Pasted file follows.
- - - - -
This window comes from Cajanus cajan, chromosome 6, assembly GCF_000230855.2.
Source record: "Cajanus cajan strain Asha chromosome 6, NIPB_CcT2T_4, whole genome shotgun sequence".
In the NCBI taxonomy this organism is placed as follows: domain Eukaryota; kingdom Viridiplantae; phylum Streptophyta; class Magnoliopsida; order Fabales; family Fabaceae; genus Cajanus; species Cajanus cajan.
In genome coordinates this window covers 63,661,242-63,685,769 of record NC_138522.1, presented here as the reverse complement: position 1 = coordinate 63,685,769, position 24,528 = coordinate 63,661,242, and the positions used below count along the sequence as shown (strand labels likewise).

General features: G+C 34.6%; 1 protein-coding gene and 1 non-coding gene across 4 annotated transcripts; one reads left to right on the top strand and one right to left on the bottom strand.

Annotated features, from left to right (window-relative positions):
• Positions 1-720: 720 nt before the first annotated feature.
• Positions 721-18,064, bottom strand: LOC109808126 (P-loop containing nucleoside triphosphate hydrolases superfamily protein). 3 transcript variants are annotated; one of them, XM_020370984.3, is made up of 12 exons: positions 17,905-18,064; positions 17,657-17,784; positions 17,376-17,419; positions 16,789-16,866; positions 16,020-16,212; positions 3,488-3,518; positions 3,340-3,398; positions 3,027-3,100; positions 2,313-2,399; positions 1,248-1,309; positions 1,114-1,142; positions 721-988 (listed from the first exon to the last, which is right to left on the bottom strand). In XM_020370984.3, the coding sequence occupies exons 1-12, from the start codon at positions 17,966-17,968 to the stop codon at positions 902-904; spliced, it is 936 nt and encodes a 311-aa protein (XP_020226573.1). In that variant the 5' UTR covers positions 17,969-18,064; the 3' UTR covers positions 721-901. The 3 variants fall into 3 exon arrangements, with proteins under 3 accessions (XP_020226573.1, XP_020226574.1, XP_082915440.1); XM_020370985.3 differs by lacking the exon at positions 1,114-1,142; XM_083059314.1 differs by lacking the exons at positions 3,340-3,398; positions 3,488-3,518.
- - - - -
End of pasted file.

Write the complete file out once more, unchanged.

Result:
This window comes from Cajanus cajan, chromosome 6, assembly GCF_000230855.2.
Source record: "Cajanus cajan strain Asha chromosome 6, NIPB_CcT2T_4, whole genome shotgun sequence".
In the NCBI taxonomy this organism is placed as follows: domain Eukaryota; kingdom Viridiplantae; phylum Streptophyta; class Magnoliopsida; order Fabales; family Fabaceae; genus Cajanus; species Cajanus cajan.
In genome coordinates this window covers 63,661,242-63,685,769 of record NC_138522.1, presented here as the reverse complement: position 1 = coordinate 63,685,769, position 24,528 = coordinate 63,661,242, and the positions used below count along the sequence as shown (strand labels likewise).

General features: G+C 34.6%; 1 protein-coding gene and 1 non-coding gene across 4 annotated transcripts; one reads left to right on the top strand and one right to left on the bottom strand.

Annotated features, from left to right (window-relative positions):
• Positions 1-720: 720 nt before the first annotated feature.
• Positions 721-18,064, bottom strand: LOC109808126 (P-loop containing nucleoside triphosphate hydrolases superfamily protein). 3 transcript variants are annotated; one of them, XM_020370984.3, is made up of 12 exons: positions 17,905-18,064; positions 17,657-17,784; positions 17,376-17,419; positions 16,789-16,866; positions 16,020-16,212; positions 3,488-3,518; positions 3,340-3,398; positions 3,027-3,100; positions 2,313-2,399; positions 1,248-1,309; positions 1,114-1,142; positions 721-988 (listed from the first exon to the last, which is right to left on the bottom strand). In XM_020370984.3, the coding sequence occupies exons 1-12, from the start codon at positions 17,966-17,968 to the stop codon at positions 902-904; spliced, it is 936 nt and encodes a 311-aa protein (XP_020226573.1). In that variant the 5' UTR covers positions 17,969-18,064; the 3' UTR covers positions 721-901. The 3 variants fall into 3 exon arrangements, with proteins under 3 accessions (XP_020226573.1, XP_020226574.1, XP_082915440.1); XM_020370985.3 differs by lacking the exon at positions 1,114-1,142; XM_083059314.1 differs by lacking the exons at positions 3,340-3,398; positions 3,488-3,518.